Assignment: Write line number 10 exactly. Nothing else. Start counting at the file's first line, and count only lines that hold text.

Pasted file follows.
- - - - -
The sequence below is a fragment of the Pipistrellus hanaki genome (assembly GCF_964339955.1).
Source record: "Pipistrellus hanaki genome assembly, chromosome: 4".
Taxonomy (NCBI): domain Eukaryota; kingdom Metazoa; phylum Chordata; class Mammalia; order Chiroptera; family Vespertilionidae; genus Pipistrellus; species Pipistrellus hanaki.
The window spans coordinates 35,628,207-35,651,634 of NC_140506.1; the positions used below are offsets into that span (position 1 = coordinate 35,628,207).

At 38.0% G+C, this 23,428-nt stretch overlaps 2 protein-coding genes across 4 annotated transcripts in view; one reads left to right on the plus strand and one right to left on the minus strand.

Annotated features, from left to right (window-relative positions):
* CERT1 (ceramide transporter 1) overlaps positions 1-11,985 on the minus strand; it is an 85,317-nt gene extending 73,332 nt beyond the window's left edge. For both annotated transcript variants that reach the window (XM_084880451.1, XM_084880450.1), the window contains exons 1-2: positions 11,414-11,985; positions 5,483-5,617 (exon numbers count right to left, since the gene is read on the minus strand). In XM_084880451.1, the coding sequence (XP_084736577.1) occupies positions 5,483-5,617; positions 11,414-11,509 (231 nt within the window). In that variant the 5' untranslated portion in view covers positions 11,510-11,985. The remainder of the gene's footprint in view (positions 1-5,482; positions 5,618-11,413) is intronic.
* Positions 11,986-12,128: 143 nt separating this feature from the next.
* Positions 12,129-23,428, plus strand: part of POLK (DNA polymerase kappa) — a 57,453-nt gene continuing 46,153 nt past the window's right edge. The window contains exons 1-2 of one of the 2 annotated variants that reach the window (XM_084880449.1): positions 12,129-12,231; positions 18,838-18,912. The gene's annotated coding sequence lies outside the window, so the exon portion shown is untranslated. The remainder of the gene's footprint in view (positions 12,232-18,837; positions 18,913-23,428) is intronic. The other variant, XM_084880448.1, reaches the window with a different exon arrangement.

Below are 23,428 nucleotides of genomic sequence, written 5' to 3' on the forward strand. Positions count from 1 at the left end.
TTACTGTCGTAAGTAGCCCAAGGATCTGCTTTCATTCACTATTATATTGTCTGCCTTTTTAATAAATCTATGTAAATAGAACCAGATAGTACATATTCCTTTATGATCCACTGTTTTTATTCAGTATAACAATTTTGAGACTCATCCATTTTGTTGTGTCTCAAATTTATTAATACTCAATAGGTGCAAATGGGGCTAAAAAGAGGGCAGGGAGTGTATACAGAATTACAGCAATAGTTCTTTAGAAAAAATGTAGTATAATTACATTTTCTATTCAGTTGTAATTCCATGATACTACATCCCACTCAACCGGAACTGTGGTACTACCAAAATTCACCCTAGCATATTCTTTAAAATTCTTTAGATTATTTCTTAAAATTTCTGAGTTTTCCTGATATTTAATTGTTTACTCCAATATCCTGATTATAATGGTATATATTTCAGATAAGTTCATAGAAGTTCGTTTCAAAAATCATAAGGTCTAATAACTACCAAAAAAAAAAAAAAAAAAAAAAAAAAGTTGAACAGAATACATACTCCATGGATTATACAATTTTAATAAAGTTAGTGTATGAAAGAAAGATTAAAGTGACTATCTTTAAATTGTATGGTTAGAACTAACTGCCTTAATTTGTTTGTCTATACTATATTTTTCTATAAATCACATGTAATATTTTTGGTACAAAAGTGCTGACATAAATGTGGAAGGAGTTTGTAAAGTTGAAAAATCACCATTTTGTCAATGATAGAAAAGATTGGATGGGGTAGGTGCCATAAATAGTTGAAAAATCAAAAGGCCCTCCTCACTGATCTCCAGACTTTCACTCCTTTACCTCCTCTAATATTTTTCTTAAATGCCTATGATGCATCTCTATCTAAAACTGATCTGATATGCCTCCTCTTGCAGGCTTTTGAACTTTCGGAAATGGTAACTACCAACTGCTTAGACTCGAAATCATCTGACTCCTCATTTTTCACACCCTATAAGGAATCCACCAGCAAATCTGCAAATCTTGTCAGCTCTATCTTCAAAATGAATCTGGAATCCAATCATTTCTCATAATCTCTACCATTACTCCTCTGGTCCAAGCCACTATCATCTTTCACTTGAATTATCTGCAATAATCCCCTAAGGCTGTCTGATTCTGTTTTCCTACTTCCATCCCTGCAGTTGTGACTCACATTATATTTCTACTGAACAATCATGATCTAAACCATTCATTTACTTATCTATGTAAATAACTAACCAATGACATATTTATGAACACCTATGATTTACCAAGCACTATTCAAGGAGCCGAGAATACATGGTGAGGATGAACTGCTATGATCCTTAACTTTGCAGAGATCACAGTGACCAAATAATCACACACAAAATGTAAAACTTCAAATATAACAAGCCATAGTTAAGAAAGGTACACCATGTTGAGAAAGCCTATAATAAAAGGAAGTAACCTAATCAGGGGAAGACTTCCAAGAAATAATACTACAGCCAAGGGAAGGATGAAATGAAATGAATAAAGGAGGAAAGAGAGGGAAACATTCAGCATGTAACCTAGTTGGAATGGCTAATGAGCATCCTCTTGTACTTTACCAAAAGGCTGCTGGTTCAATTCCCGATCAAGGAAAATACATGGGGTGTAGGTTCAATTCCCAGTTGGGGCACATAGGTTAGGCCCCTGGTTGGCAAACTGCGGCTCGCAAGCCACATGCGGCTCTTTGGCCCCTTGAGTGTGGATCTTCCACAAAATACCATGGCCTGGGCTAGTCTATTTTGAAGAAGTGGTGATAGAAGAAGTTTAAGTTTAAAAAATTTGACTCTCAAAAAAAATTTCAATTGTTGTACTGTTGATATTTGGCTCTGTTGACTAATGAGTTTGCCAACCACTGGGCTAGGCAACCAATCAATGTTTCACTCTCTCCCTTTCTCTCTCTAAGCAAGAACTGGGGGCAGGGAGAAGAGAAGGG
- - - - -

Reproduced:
Below are 23,428 nucleotides of genomic sequence, written 5' to 3' on the forward strand. Positions count from 1 at the left end.